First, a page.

Version Reviewed: 1.0
Device Reviewed On: iPad Mini Retina
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Blood & Laurels is a fairly meaty piece of interactive fiction. For once there really are multiple opportunities to replay it, as there’s plenty to see and discover. Does it tell a good story along the way? Yes and no. It’s not Shakespeare but it does make for a pleasant thematic change from the usual motifs.
Players control Marcus, a poet living in Ancient Rome. He’s keen to keep his patron, Artus, happy but that’s not a particularly easy job once forced into various conspiracies and complex political issues. Along the way, expect violence, sex, and plenty of relationship building with other characters.
It’s a fairly interesting tale and one that’s certainly willing to leap about in terms of developments. As a piece of interactive fiction, there are often numerous choices that can be made. Many situations offer 5 or 6 different options, each potentially affecting much of what can happen next. At all times, a bar at the bottom of the screen signifies what mood the other characters are in, giving some clues as to how best to deal with them.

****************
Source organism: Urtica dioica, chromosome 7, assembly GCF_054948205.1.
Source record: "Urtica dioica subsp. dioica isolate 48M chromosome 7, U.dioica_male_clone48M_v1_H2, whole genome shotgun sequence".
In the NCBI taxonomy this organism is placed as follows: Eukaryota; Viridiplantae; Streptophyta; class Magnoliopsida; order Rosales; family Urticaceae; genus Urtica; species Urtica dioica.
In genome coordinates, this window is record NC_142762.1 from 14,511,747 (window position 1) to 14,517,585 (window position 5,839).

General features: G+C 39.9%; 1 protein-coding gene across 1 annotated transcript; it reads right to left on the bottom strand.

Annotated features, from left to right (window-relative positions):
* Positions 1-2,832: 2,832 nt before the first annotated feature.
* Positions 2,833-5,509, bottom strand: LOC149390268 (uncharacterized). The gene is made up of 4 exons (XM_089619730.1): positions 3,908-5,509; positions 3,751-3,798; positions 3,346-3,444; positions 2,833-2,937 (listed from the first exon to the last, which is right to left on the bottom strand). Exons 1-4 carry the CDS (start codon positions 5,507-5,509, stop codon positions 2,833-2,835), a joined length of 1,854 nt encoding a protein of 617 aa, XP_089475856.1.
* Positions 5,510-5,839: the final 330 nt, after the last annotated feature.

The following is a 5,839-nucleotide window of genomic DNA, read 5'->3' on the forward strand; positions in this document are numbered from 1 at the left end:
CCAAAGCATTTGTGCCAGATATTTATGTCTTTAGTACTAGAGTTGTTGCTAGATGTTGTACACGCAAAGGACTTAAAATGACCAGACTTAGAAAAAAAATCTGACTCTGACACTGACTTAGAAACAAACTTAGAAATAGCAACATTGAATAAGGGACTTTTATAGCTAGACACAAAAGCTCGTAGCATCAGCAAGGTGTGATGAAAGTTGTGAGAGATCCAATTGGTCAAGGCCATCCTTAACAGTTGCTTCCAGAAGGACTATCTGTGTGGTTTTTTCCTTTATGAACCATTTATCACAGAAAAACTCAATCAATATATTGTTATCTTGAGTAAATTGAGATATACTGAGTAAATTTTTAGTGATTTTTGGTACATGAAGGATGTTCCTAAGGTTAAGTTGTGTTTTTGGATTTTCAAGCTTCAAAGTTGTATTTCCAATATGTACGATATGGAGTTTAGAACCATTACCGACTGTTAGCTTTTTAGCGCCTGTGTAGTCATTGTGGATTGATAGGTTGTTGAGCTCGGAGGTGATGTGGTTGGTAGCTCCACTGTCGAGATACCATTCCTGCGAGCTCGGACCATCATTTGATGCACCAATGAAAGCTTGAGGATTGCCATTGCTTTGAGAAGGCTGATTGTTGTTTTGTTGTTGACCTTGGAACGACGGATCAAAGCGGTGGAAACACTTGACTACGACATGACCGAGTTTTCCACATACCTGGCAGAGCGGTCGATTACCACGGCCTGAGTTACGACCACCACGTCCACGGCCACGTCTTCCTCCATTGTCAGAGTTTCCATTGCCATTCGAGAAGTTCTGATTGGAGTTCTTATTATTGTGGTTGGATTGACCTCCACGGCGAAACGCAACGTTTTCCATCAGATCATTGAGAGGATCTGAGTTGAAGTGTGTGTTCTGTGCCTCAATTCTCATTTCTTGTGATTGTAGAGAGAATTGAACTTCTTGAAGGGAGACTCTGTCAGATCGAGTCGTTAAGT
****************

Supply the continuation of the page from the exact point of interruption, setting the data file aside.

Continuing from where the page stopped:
Given that Blood & Laurels is in two parts, decisions made in the first part can easily change what happens in the second. Deaths can also affect how things play out, with the chance to also unlock new character moods.
It’s an interesting direction to take interactive fiction in, ensuring that one feels more in control than simply choosing from two arbitrary options. At times it’s a little staid given the visuals are very much focused on text with a small mixture of illustrations included, but for avid readers that’s hardly going to be a problem.
In terms of sheer content, Blood & Laurels easily feels worth the asking price for those keen to explore a slightly different world than what interactive fiction ordinarily offers.
Tagged with: $2.99, Ancient Rome, Blood & Laurels, fiction, Interactive Fiction, review, Richard Evans